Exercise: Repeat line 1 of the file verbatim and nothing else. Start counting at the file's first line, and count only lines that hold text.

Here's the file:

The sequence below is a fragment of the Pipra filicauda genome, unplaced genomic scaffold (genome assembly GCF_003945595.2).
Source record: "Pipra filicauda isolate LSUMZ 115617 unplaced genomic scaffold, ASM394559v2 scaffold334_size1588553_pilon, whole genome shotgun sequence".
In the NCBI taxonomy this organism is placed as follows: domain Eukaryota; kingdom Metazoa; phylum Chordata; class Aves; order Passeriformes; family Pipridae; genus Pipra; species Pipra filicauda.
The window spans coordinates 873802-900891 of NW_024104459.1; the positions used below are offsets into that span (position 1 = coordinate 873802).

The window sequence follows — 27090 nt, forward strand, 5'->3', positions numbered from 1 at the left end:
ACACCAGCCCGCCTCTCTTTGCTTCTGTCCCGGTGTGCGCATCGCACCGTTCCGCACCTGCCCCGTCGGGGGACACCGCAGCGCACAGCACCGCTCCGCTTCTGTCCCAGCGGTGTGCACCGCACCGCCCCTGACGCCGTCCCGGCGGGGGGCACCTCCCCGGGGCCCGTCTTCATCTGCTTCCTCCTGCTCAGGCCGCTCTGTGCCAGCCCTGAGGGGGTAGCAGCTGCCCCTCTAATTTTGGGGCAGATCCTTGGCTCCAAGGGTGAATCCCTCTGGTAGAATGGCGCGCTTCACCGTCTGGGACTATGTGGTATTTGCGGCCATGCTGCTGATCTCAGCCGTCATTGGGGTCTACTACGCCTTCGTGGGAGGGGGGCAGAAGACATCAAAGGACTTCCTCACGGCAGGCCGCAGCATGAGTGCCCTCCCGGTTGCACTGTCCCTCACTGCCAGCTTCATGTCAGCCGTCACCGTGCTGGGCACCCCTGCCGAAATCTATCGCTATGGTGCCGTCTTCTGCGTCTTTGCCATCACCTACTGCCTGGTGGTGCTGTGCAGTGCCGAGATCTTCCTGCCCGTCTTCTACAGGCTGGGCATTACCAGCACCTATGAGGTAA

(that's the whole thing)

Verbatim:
The sequence below is a fragment of the Pipra filicauda genome, unplaced genomic scaffold (genome assembly GCF_003945595.2).